State Pattern



  • State Pattern

    A monolithic object’s behavior is a function of its state, and it must change its behavior at run-time depending on that state. The State Pattern is a solution to the problem of how to make behavior depend on state.

    Intent

    • Allow an object to alter its behavior when its internal state changes.

    Implementation

    Class Diagram of State Pattern

    Let’s use the state of an mp3 player to give an example. First we set up a Context for the mp3 player.

    // MP3PlayerContext.java
    public class MP3PlayerContext {
        private State state;
    
        public MP3PlayerContext() {
            this.state = new StandbyState();
        }
    
        public void press() {
            state.pressPlay(this);
        }
    
        public void setState(State state) {
            this.state = state;
        }
    
        public void getState() {
            System.out.println(state.getState());
        }
    }
    

    Here is our State interface, on which the pressPlay() imitates the play botton.

    // State.java
    public interface State {
    
        void pressPlay(MP3PlayerContext context);
        String getState();
    }
    

    Now, we create states for StandbyState and PlayingState.

    // PlayingState.java
    public class PlayingState implements State {
    
        public void pressPlay(MP3PlayerContext context) {
            context.setState(new StandbyState());
        }
    
        @Override
        public String getState() {
            return "Playing...";
        }
    }
    
    // StandbyState.java
    public class StandbyState implements State {
    
        public void pressPlay(MP3PlayerContext context) {
            context.setState(new PlayingState());
        }
    
        @Override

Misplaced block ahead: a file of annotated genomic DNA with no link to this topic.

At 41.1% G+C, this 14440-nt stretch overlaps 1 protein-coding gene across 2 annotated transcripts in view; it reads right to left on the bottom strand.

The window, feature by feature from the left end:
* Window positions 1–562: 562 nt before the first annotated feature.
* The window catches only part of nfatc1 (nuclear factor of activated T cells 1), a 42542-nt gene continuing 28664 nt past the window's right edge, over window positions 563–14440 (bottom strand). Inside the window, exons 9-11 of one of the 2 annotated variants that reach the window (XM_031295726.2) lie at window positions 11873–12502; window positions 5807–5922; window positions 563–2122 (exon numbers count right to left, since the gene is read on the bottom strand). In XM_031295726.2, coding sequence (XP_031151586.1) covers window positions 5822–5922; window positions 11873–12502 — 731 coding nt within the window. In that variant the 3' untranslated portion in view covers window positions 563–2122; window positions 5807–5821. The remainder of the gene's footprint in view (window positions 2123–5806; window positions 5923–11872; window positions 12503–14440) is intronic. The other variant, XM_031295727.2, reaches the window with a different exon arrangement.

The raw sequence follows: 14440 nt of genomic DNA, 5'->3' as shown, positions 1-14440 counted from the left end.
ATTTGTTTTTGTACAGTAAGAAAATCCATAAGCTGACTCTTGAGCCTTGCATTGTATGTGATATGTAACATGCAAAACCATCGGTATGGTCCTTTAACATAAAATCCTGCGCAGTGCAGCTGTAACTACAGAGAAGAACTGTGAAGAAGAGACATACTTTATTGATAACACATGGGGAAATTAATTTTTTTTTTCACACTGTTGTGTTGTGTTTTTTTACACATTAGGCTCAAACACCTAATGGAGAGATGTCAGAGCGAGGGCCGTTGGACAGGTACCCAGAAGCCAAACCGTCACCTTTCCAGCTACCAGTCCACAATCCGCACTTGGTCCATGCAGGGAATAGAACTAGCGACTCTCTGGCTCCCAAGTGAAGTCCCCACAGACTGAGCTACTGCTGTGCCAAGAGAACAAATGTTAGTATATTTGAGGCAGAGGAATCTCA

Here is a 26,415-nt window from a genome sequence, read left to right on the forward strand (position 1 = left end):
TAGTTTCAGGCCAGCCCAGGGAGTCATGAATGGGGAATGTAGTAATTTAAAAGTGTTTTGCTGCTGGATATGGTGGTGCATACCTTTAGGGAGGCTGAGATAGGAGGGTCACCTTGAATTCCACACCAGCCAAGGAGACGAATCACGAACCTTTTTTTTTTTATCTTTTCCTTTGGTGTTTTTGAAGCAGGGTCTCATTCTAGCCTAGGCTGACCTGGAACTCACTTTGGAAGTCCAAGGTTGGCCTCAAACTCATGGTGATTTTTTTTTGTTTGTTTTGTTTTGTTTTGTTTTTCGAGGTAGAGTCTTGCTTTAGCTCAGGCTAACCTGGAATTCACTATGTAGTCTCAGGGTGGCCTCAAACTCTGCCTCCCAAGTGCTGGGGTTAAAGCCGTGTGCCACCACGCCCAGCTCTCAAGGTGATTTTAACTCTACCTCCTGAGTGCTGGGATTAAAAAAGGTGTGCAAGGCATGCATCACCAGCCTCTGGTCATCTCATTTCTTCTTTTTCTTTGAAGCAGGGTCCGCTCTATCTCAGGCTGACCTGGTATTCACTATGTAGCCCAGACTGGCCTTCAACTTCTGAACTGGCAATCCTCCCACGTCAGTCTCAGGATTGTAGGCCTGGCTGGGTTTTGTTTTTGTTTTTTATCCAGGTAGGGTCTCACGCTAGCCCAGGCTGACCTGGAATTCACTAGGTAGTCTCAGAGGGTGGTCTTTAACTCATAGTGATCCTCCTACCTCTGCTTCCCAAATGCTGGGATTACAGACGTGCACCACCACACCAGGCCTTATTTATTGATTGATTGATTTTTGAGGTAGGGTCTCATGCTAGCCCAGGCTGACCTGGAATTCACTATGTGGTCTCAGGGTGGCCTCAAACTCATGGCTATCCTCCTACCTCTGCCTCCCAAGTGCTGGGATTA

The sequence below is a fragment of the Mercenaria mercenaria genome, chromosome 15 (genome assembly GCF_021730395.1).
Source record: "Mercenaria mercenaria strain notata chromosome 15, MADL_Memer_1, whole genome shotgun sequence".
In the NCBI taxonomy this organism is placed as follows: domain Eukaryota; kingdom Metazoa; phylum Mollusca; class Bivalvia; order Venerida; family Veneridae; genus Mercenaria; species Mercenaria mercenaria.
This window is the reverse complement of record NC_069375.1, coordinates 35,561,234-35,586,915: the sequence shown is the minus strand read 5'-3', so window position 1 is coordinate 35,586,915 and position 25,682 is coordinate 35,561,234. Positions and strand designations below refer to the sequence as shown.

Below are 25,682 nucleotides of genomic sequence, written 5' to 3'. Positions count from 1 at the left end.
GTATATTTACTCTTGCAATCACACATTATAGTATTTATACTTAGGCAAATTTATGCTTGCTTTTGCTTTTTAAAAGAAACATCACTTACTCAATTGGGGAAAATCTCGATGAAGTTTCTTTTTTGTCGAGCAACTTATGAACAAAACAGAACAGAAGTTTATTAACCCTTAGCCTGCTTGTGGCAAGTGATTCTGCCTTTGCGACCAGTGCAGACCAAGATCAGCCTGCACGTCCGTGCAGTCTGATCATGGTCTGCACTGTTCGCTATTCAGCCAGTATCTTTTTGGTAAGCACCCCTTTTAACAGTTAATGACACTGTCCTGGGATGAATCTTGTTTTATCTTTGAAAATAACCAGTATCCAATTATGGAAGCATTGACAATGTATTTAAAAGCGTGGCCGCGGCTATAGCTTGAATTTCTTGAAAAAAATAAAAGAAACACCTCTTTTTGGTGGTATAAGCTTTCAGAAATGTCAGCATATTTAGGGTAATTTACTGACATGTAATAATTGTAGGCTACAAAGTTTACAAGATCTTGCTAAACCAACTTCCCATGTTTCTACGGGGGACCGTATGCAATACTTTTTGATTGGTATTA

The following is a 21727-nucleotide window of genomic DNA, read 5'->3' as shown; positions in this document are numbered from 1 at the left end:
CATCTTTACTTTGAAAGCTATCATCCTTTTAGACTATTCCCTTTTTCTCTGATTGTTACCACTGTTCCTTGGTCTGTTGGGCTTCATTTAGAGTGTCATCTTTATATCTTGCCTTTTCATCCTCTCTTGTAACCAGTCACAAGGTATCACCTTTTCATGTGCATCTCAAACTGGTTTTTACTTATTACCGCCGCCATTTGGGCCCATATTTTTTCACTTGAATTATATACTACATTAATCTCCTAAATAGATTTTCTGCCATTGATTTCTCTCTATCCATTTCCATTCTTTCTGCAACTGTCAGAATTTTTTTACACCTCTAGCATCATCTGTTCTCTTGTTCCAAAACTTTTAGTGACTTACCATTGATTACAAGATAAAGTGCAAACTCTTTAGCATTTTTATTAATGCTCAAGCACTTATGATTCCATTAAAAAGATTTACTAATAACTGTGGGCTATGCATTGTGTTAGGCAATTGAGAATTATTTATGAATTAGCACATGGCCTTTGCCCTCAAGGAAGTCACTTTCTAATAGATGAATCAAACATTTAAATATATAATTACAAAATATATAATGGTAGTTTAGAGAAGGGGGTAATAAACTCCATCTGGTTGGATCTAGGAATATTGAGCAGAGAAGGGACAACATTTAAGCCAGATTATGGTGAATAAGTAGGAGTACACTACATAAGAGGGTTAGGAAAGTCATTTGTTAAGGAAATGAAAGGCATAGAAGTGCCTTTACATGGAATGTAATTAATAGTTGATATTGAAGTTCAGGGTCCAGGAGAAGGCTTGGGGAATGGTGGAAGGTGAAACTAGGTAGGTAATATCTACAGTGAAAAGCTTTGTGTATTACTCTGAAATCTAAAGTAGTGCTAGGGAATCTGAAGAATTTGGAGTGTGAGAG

public String getState() {
            return "Stand By...";
        }
    }
    

    Our client presses the button to turn on the mp3, and then presses again to turn it off.

    // ClientDemo.java
    public class ClientDemo {
    
        public static void main(String[] args) {
    
            MP3PlayerContext mp3Player = new MP3PlayerContext();
            mp3Player.press();
            mp3Player.getState();
            mp3Player.press();
            mp3Player.getState();
        }
    }
    

    Output:

    Playing…
    Stand By…

    More

    State Pattern vs Finite State Machine

    According to this stackoverflow post, the State Pattern is more decentralized while Finite State Machine is more monolithic:

    The way I describe this difference to my colleagues is that state patterns are a more decentralized implementation of many stand alone encapsulated states whereas state machines are more monolithic. The monolithic nature of state machines means that a single state will be harder to reuse in a different machine and that it is harder to break a state machine up into multiple compilation units. On the other hand this monolithic design allows far better optimization of state machines and allows many implementations to represent all transition information in one place in a table…

    Notice that in State Pattern, switching states requires an allocation, which actually kills speed. Use the State Pattern in cases where speed is a not an issue.

    Reference

    Code Project
    DZone


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